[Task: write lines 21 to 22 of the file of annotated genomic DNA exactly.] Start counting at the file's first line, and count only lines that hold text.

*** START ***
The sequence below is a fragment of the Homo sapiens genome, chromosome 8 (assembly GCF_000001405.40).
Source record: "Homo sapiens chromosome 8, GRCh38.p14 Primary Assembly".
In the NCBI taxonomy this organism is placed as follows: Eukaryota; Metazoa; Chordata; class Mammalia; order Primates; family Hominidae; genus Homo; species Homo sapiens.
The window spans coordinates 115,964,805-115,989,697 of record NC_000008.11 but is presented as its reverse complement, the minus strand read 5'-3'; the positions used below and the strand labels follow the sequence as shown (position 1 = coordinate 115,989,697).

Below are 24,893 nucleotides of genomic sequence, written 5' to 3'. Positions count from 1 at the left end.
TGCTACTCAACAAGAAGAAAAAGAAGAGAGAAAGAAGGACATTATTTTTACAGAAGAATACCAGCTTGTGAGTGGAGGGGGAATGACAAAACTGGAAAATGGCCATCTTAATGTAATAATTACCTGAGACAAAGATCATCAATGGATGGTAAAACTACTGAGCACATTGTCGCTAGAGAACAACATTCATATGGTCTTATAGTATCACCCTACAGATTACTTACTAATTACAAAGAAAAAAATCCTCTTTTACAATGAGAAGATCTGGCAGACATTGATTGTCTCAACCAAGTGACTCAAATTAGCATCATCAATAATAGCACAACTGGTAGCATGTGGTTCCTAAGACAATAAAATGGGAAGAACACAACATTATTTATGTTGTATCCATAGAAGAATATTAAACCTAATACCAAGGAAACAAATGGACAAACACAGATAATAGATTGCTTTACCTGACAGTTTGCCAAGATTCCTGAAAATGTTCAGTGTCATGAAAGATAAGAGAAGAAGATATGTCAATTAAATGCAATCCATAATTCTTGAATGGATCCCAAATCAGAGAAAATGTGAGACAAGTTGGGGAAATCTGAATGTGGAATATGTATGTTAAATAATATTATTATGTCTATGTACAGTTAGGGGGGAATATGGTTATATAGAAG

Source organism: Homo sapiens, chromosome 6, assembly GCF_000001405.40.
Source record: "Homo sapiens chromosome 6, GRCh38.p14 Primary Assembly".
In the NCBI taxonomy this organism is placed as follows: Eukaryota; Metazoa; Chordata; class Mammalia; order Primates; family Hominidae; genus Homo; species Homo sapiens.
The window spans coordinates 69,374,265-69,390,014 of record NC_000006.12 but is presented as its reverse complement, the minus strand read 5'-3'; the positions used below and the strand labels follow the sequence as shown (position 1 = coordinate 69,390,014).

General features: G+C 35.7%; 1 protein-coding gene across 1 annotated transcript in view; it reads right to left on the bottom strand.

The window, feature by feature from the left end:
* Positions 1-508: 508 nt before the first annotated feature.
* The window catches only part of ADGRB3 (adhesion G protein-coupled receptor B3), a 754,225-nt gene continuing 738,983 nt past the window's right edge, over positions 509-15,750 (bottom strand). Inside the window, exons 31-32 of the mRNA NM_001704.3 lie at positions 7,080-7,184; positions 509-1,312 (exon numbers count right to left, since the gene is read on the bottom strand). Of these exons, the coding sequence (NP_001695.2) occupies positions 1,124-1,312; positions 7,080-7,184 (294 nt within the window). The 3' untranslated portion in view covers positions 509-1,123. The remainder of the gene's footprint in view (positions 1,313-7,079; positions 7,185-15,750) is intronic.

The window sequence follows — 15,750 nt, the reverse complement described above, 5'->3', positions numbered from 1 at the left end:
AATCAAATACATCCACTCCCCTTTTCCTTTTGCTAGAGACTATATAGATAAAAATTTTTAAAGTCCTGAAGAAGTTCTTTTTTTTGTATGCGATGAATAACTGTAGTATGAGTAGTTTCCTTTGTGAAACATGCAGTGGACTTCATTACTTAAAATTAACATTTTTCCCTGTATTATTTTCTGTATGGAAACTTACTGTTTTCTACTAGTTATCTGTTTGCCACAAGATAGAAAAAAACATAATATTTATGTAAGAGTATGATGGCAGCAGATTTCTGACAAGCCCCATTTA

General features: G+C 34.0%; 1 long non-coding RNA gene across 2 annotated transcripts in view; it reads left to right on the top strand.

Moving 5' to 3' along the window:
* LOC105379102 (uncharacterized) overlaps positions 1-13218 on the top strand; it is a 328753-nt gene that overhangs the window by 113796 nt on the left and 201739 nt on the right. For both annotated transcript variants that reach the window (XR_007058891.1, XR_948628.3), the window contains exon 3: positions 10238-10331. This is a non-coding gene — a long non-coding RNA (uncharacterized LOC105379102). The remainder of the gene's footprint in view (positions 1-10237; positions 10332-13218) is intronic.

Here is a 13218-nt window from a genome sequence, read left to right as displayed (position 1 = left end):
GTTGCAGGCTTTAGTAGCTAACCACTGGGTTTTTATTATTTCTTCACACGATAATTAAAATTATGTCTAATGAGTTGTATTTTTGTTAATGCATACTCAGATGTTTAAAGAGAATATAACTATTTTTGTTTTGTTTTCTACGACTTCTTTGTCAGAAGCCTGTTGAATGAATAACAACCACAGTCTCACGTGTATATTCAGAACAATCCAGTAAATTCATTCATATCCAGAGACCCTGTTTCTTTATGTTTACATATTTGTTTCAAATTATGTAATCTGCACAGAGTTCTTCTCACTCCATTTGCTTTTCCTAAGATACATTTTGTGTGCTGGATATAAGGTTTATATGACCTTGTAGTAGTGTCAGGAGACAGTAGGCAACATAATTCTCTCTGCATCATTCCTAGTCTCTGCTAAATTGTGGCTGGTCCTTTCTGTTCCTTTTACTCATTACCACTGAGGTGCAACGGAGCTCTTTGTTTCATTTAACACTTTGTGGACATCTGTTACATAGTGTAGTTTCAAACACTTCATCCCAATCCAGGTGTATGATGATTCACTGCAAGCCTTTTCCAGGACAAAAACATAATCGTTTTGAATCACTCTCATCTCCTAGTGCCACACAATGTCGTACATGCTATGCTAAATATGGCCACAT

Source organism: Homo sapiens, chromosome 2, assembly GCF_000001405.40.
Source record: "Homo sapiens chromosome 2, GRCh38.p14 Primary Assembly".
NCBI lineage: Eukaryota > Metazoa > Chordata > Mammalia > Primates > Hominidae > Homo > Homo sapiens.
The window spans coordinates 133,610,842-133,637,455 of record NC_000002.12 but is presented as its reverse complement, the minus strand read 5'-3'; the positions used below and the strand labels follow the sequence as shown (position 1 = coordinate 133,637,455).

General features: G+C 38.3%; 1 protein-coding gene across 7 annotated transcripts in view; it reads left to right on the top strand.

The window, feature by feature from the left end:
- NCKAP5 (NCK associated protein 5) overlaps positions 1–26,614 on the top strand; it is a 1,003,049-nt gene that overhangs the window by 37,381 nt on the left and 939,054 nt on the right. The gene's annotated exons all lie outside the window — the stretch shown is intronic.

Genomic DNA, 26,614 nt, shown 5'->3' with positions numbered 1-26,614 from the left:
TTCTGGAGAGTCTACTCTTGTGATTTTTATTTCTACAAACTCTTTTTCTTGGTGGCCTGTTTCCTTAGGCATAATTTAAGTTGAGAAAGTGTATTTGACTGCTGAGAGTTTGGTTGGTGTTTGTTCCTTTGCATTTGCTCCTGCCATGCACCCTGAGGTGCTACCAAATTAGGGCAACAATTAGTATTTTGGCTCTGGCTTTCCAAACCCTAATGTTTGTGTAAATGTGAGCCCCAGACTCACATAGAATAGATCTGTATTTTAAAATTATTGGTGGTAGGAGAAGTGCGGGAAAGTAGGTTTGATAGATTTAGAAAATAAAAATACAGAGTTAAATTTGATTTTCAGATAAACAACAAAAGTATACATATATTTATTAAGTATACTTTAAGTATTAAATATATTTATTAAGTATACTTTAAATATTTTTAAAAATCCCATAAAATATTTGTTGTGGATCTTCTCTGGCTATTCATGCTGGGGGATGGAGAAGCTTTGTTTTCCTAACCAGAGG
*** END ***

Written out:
GTTGCAGGCTTTAGTAGCTAACCACTGGGTTTTTATTATTTCTTCACACGATAATTAAAATTATGTCTAATGAGTTGTATTTTTGTTAATGCATACTCAGATGTTTAAAGAGAATATAACTATTTTTGTTTTGTTTTCTACGACTTCTTTGTCAGAAGCCTGTTGAATGAATAACAACCACAGTCTCACGTGTATATTCAGAACAATCCAGTAAATTCATTCATATCCAGAGACCCTGTTTCTTTATGTTTACATATTTGTTTCAAATTATGTAATCTGCACAGAGTTCTTCTCACTCCATTTGCTTTTCCTAAGATACATTTTGTGTGCTGGATATAAGGTTTATATGACCTTGTAGTAGTGTCAGGAGACAGTAGGCAACATAATTCTCTCTGCATCATTCCTAGTCTCTGCTAAATTGTGGCTGGTCCTTTCTGTTCCTTTTACTCATTACCACTGAGGTGCAACGGAGCTCTTTGTTTCATTTAACACTTTGTGGACATCTGTTACATAGTGTAGTTTCAAACACTTCATCCCAATCCAGGTGTATGATGATTCACTGCAAGCCTTTTCCAGGACAAAAACATAATCGTTTTGAATCACTCTCATCTCCTAGTGCCACACAATGTCGTACATGCTATGCTAAATATGGCCACAT

Source organism: Homo sapiens, chromosome 2, assembly GCF_000001405.40.